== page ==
A leading researcher on self-compassion, Kristin Neff’s work is closely aligned with the work of the Hoffman Process. In this engaging, inspiring, and educational conversation, Kristin shares her research, deep knowledge, and life experience with us to illuminate why self-compassion is such a powerful practice for human beings.
Drew and Kristin speak to the understanding that what happens to us when we are young isn’t our fault, but our healing is our responsibility. As Kristin shares, “…there’s no other body/mind and particular point in time and space that’s in the right position to take responsibility other than you.” This succinctly and clearly sums up the practical reason why it is up to each of us to take responsibility for our own lives.
Listen in as Kristin shares a powerful story about her son who is autistic. He was in a very emotional state while on an overseas flight with her. Through this story, Kristin explains how the neuroscience of emotional regulation helped her to help him regulate his emotional state.
Kristin shares that compassion has three components: kindness, mindfulness, and humanity. “Compassion is grounded in a sense of shared humanity.” At its core, compassion is the understanding that we are doing the best we can, moment to moment. That we are human beings. We are part of a much larger whole. Moment by moment, we are doing the best we can, learning and trying with care and love. If we learn this, things become much easier to deal with.
Drew and Kristin then move into a discussion of how self-compassion supports us in the areas of global challenges such as climate change and social justice work. This is where Kristin begins to speak about the two aspects of compassion – tender compassion and fierce compassion. Fierce compassion is needed in all of us to help create a world that is just, safe, and supportive for all.
Kristin Neff is currently an Associate Professor of Educational Psychology at the University of Texas at Austin. She is a pioneer in the field of self-compassion research, conducting the first empirical studies on self-compassion nearly twenty years ago. Kristin has been recognized as one of the most influential researchers in psychology worldwide. She is the author of the bestselling book Self-Compassion. Along with her colleague Chris Germer, she developed the empirically-supported Mindful Self-Compassion program and co-wrote The Mindful Self-Compassion Workbook. Her latest book is Fierce Self-Compassion: How Women Can Harness Kindness to Speak Up, Claim Their Power, and Thrive. For more info go to www.self-compassion.org.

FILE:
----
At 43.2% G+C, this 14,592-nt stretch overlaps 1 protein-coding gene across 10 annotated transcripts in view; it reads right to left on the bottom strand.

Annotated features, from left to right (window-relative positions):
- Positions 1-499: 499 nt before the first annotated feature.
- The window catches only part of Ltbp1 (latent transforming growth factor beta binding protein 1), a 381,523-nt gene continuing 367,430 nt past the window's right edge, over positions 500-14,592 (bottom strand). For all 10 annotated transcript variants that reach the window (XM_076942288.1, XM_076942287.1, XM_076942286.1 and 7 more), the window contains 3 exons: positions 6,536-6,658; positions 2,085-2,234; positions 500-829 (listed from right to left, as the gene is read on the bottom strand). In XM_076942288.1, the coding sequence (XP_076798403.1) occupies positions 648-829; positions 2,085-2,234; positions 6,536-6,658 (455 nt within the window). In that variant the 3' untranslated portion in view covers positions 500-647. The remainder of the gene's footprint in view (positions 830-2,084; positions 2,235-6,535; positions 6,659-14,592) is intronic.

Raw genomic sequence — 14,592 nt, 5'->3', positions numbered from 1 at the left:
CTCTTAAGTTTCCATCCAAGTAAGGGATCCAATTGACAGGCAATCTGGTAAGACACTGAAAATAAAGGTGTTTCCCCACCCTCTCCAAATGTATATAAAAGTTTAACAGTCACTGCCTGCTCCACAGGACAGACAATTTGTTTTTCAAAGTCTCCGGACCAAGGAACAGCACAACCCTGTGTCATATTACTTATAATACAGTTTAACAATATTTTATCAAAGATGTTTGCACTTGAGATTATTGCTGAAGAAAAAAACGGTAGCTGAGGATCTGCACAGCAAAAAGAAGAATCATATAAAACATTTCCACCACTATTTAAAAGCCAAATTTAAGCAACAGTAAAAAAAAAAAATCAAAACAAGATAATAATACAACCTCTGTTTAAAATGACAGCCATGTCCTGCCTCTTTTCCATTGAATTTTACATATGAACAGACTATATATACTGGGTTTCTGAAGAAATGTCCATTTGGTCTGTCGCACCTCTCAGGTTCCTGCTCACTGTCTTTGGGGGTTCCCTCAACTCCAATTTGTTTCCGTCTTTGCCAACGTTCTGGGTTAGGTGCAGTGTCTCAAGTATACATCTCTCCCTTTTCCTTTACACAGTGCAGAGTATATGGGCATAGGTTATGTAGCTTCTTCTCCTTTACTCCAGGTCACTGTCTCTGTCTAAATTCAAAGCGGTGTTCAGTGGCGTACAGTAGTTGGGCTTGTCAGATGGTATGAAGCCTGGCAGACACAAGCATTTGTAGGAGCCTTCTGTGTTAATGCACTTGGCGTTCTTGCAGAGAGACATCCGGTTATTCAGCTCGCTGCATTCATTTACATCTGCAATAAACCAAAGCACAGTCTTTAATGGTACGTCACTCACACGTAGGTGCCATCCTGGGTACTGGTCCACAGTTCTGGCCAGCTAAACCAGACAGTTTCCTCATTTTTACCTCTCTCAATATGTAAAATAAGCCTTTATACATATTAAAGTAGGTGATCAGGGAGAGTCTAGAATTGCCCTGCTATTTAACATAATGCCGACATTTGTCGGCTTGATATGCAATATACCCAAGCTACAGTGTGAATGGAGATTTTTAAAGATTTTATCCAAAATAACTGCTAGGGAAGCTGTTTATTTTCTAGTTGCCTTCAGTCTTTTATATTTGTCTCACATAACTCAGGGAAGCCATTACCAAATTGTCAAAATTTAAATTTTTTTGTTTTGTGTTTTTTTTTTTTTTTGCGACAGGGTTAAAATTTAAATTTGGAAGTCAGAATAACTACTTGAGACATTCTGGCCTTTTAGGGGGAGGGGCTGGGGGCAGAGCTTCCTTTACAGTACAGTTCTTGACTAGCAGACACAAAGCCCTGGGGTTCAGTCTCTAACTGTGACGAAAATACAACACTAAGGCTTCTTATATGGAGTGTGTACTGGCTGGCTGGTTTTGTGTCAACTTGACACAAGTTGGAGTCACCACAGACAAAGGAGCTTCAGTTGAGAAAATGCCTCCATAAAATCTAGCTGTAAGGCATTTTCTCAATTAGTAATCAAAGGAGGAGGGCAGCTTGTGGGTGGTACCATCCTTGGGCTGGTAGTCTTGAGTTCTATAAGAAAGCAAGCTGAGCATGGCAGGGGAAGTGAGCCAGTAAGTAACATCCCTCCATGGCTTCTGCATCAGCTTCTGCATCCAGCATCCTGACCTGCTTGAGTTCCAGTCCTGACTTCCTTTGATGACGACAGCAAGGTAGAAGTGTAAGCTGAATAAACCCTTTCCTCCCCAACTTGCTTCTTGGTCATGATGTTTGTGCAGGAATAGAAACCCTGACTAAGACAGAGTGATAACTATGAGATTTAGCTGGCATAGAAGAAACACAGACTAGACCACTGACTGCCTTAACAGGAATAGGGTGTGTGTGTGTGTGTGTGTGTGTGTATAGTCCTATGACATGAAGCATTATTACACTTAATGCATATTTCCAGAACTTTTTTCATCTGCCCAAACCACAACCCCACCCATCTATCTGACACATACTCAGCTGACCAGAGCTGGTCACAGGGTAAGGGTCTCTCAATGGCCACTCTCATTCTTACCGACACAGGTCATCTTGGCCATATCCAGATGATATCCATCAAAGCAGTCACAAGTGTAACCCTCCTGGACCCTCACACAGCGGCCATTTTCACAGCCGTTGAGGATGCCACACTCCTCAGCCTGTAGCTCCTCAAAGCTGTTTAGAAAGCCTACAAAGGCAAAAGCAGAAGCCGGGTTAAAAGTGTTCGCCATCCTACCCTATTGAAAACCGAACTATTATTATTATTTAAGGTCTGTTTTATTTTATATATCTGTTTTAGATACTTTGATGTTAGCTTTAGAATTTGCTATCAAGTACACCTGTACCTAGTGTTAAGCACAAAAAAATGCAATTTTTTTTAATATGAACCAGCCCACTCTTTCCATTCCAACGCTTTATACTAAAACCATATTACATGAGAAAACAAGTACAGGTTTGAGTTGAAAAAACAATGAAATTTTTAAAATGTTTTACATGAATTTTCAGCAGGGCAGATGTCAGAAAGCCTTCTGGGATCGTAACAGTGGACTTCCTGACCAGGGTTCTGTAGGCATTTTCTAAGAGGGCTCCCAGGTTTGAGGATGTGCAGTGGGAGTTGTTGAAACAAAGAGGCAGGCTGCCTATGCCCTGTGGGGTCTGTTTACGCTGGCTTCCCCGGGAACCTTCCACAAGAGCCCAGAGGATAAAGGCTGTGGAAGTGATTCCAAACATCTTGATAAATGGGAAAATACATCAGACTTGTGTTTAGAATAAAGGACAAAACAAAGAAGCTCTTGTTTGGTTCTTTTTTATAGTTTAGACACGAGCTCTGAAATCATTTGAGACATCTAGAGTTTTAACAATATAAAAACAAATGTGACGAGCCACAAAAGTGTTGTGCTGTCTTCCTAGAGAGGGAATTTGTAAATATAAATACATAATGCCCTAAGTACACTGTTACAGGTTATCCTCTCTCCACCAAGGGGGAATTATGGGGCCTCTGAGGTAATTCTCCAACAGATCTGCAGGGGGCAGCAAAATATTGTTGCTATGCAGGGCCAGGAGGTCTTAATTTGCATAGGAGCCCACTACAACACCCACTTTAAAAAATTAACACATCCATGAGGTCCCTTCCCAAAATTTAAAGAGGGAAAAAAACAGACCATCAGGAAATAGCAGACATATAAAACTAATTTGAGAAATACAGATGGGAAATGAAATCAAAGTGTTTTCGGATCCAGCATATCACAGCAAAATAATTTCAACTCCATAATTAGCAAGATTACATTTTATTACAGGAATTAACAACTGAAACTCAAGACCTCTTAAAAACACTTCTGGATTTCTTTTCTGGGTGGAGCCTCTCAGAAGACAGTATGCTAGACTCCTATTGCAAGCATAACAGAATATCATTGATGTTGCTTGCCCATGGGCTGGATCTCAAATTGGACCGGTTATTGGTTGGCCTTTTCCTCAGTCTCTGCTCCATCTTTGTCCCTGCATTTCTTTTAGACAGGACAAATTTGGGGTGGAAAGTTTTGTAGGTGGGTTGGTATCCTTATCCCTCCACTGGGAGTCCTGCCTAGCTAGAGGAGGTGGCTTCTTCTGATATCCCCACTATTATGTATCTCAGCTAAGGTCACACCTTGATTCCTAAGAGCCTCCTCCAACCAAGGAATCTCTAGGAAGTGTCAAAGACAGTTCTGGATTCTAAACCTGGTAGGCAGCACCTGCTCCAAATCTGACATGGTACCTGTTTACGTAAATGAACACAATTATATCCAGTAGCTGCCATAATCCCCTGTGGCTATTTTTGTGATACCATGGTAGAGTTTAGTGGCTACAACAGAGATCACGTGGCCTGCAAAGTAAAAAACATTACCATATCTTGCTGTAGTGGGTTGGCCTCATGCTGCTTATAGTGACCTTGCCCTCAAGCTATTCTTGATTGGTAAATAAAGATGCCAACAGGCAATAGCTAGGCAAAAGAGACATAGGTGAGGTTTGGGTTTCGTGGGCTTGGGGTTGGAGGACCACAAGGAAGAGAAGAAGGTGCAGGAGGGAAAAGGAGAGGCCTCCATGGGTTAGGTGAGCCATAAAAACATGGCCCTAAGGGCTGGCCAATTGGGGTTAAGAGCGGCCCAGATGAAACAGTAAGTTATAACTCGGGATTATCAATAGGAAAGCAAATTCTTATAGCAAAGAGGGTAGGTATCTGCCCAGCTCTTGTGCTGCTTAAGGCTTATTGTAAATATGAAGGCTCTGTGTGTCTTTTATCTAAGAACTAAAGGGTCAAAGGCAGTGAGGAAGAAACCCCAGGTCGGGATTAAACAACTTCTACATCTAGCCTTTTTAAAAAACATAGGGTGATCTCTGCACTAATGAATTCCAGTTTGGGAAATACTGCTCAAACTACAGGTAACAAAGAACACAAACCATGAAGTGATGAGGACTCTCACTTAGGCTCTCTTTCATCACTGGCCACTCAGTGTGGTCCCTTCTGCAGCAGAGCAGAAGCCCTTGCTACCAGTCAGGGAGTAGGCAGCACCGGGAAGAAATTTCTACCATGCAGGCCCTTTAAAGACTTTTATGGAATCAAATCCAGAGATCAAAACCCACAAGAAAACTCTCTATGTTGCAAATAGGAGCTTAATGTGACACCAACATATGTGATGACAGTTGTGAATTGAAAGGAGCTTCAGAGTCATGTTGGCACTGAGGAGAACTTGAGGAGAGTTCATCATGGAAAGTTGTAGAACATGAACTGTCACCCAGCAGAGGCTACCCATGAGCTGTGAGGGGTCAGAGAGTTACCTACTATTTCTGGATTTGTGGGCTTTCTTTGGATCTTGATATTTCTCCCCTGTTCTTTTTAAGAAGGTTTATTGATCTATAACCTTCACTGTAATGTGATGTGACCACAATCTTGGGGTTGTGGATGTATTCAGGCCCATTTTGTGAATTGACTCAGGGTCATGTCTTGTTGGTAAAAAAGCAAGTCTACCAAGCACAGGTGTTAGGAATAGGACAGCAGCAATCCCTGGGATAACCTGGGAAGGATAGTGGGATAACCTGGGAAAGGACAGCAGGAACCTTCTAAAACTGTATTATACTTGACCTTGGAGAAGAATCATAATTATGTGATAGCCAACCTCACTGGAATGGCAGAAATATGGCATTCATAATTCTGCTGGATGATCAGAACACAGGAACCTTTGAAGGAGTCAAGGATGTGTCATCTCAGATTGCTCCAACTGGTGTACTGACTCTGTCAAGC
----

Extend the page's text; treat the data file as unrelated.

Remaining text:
Thich Nhat Hahn:
“Ordained as a monk aged 16 in Vietnam, Thich Nhat Hanh soon envisioned a kind of engaged Buddhism that could respond directly to the needs of society. He was a prominent teacher and social activist in his home country before finding himself exiled for calling for peace. In the West, he played a key role in introducing mindfulness and created mindful communities (sanghas) around the world. His teachings have impacted politicians, business leaders, activists, teachers, and countless others.” read more…
Internal Family Systems:
“Internal Family Systems is a powerfully transformative, evidence-based model of psychotherapy. We believe the mind is naturally multiple and that is a good thing. Our inner parts contain valuable qualities and our core Self knows how to heal, allowing us to become integrated and whole. In IFS all parts are welcome.” Continue reading…
Chris Germer, Ph.D.:
Chris, who will be on the podcast in a few weeks, is “a clinical psychologist and lecturer on psychiatry (part-time) at Harvard Medical School. He co-developed the Mindful Self-Compassion (MSC) program with Kristin Neff in 2010 and MSC has since been taught to over 250,000 people worldwide. They co-authored two books on MSC, The Mindful Self-Compassion Workbook and Teaching the Mindful Self-Compassion Program.” Continue reading…
The fierce self-compassion graphic that Drew and Kristin mention.